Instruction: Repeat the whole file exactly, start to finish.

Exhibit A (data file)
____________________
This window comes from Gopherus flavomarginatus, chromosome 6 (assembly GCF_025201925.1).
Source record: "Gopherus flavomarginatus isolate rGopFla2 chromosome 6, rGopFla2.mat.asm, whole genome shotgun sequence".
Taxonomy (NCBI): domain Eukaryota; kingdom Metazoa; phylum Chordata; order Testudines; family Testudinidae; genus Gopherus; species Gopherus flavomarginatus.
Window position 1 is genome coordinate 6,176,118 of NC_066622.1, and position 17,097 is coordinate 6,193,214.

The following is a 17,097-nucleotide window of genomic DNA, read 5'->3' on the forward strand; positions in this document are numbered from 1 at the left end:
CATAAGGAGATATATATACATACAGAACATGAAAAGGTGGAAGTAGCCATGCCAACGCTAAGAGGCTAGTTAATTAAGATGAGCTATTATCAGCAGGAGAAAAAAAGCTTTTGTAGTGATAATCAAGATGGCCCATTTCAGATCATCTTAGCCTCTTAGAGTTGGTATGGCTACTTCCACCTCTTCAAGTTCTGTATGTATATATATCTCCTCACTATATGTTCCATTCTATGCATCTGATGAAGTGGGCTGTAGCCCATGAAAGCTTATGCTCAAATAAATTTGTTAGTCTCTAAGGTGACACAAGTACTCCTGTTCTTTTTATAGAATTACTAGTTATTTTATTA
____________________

This window comes from Gopherus flavomarginatus, chromosome 6 (assembly GCF_025201925.1).
Source record: "Gopherus flavomarginatus isolate rGopFla2 chromosome 6, rGopFla2.mat.asm, whole genome shotgun sequence".
Taxonomy (NCBI): domain Eukaryota; kingdom Metazoa; phylum Chordata; order Testudines; family Testudinidae; genus Gopherus; species Gopherus flavomarginatus.
Window position 1 is genome coordinate 6,176,118 of NC_066622.1, and position 17,097 is coordinate 6,193,214.

The following is a 17,097-nucleotide window of genomic DNA, read 5'->3' on the forward strand; positions in this document are numbered from 1 at the left end:
CATAAGGAGATATATATACATACAGAACATGAAAAGGTGGAAGTAGCCATGCCAACGCTAAGAGGCTAGTTAATTAAGATGAGCTATTATCAGCAGGAGAAAAAAAGCTTTTGTAGTGATAATCAAGATGGCCCATTTCAGATCATCTTAGCCTCTTAGAGTTGGTATGGCTACTTCCACCTCTTCAAGTTCTGTATGTATATATATCTCCTCACTATATGTTCCATTCTATGCATCTGATGAAGTGGGCTGTAGCCCATGAAAGCTTATGCTCAAATAAATTTGTTAGTCTCTAAGGTGACACAAGTACTCCTGTTCTTTTTATAGAATTACTAGTTATTTTATTA